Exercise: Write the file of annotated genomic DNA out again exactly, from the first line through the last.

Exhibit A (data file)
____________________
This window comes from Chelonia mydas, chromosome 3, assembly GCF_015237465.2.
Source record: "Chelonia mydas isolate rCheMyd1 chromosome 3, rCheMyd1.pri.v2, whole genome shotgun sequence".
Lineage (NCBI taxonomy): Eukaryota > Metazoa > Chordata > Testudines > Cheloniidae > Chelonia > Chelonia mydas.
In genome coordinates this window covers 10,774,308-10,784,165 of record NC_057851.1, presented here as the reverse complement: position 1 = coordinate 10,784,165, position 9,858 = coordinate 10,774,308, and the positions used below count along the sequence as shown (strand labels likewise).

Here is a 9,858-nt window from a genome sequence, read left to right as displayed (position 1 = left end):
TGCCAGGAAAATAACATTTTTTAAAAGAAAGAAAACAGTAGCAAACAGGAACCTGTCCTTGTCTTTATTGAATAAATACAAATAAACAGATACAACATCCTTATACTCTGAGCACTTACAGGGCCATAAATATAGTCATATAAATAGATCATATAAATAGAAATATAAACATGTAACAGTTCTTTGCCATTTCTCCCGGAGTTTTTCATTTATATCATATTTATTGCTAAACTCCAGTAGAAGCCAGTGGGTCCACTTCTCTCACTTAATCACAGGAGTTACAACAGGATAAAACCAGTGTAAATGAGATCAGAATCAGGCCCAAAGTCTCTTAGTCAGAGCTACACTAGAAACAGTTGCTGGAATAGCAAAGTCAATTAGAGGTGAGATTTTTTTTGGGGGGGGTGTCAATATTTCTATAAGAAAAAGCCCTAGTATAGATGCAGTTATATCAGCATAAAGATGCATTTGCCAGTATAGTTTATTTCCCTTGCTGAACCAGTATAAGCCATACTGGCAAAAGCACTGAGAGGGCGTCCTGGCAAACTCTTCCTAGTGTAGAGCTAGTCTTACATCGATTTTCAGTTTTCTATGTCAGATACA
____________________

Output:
This window comes from Chelonia mydas, chromosome 3, assembly GCF_015237465.2.
Source record: "Chelonia mydas isolate rCheMyd1 chromosome 3, rCheMyd1.pri.v2, whole genome shotgun sequence".
Lineage (NCBI taxonomy): Eukaryota > Metazoa > Chordata > Testudines > Cheloniidae > Chelonia > Chelonia mydas.
In genome coordinates this window covers 10,774,308-10,784,165 of record NC_057851.1, presented here as the reverse complement: position 1 = coordinate 10,784,165, position 9,858 = coordinate 10,774,308, and the positions used below count along the sequence as shown (strand labels likewise).

Here is a 9,858-nt window from a genome sequence, read left to right as displayed (position 1 = left end):
TGCCAGGAAAATAACATTTTTTAAAAGAAAGAAAACAGTAGCAAACAGGAACCTGTCCTTGTCTTTATTGAATAAATACAAATAAACAGATACAACATCCTTATACTCTGAGCACTTACAGGGCCATAAATATAGTCATATAAATAGATCATATAAATAGAAATATAAACATGTAACAGTTCTTTGCCATTTCTCCCGGAGTTTTTCATTTATATCATATTTATTGCTAAACTCCAGTAGAAGCCAGTGGGTCCACTTCTCTCACTTAATCACAGGAGTTACAACAGGATAAAACCAGTGTAAATGAGATCAGAATCAGGCCCAAAGTCTCTTAGTCAGAGCTACACTAGAAACAGTTGCTGGAATAGCAAAGTCAATTAGAGGTGAGATTTTTTTTGGGGGGGGTGTCAATATTTCTATAAGAAAAAGCCCTAGTATAGATGCAGTTATATCAGCATAAAGATGCATTTGCCAGTATAGTTTATTTCCCTTGCTGAACCAGTATAAGCCATACTGGCAAAAGCACTGAGAGGGCGTCCTGGCAAACTCTTCCTAGTGTAGAGCTAGTCTTACATCGATTTTCAGTTTTCTATGTCAGATACA